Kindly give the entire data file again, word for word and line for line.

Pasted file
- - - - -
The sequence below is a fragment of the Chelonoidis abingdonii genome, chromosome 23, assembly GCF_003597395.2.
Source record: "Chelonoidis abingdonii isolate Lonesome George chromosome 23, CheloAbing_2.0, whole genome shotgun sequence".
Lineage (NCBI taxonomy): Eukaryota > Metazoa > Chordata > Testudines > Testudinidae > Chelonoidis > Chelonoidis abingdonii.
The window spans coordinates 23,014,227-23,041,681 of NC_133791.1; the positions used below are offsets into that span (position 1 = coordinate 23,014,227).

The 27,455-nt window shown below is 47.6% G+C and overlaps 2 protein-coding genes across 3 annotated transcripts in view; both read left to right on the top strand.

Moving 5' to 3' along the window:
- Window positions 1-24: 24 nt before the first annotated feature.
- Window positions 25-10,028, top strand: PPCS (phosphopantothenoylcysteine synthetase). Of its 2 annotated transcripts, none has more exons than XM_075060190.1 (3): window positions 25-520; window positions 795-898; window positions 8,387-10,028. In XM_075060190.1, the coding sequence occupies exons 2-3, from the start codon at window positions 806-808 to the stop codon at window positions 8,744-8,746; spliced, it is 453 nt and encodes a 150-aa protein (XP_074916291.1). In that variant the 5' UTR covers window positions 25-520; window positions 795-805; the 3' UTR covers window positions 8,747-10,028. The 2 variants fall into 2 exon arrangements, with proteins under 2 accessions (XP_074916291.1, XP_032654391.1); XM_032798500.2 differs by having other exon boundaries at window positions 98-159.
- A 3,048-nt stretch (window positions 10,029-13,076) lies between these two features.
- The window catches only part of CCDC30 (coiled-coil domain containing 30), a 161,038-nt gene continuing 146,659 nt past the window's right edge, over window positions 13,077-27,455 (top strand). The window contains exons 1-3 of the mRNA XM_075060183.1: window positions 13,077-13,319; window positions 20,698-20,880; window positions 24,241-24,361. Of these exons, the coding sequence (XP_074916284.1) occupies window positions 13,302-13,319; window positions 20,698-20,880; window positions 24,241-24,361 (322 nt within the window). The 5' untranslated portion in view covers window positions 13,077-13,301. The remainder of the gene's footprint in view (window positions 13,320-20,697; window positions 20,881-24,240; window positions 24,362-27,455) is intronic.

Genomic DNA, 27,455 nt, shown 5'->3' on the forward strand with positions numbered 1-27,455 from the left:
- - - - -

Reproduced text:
The sequence below is a fragment of the Chelonoidis abingdonii genome, chromosome 23, assembly GCF_003597395.2.
Source record: "Chelonoidis abingdonii isolate Lonesome George chromosome 23, CheloAbing_2.0, whole genome shotgun sequence".
Lineage (NCBI taxonomy): Eukaryota > Metazoa > Chordata > Testudines > Testudinidae > Chelonoidis > Chelonoidis abingdonii.
The window spans coordinates 23,014,227-23,041,681 of NC_133791.1; the positions used below are offsets into that span (position 1 = coordinate 23,014,227).

The 27,455-nt window shown below is 47.6% G+C and overlaps 2 protein-coding genes across 3 annotated transcripts in view; both read left to right on the top strand.

Moving 5' to 3' along the window:
- Window positions 1-24: 24 nt before the first annotated feature.
- Window positions 25-10,028, top strand: PPCS (phosphopantothenoylcysteine synthetase). Of its 2 annotated transcripts, none has more exons than XM_075060190.1 (3): window positions 25-520; window positions 795-898; window positions 8,387-10,028. In XM_075060190.1, the coding sequence occupies exons 2-3, from the start codon at window positions 806-808 to the stop codon at window positions 8,744-8,746; spliced, it is 453 nt and encodes a 150-aa protein (XP_074916291.1). In that variant the 5' UTR covers window positions 25-520; window positions 795-805; the 3' UTR covers window positions 8,747-10,028. The 2 variants fall into 2 exon arrangements, with proteins under 2 accessions (XP_074916291.1, XP_032654391.1); XM_032798500.2 differs by having other exon boundaries at window positions 98-159.
- A 3,048-nt stretch (window positions 10,029-13,076) lies between these two features.
- The window catches only part of CCDC30 (coiled-coil domain containing 30), a 161,038-nt gene continuing 146,659 nt past the window's right edge, over window positions 13,077-27,455 (top strand). The window contains exons 1-3 of the mRNA XM_075060183.1: window positions 13,077-13,319; window positions 20,698-20,880; window positions 24,241-24,361. Of these exons, the coding sequence (XP_074916284.1) occupies window positions 13,302-13,319; window positions 20,698-20,880; window positions 24,241-24,361 (322 nt within the window). The 5' untranslated portion in view covers window positions 13,077-13,301. The remainder of the gene's footprint in view (window positions 13,320-20,697; window positions 20,881-24,240; window positions 24,362-27,455) is intronic.

Genomic DNA, 27,455 nt, shown 5'->3' on the forward strand with positions numbered 1-27,455 from the left: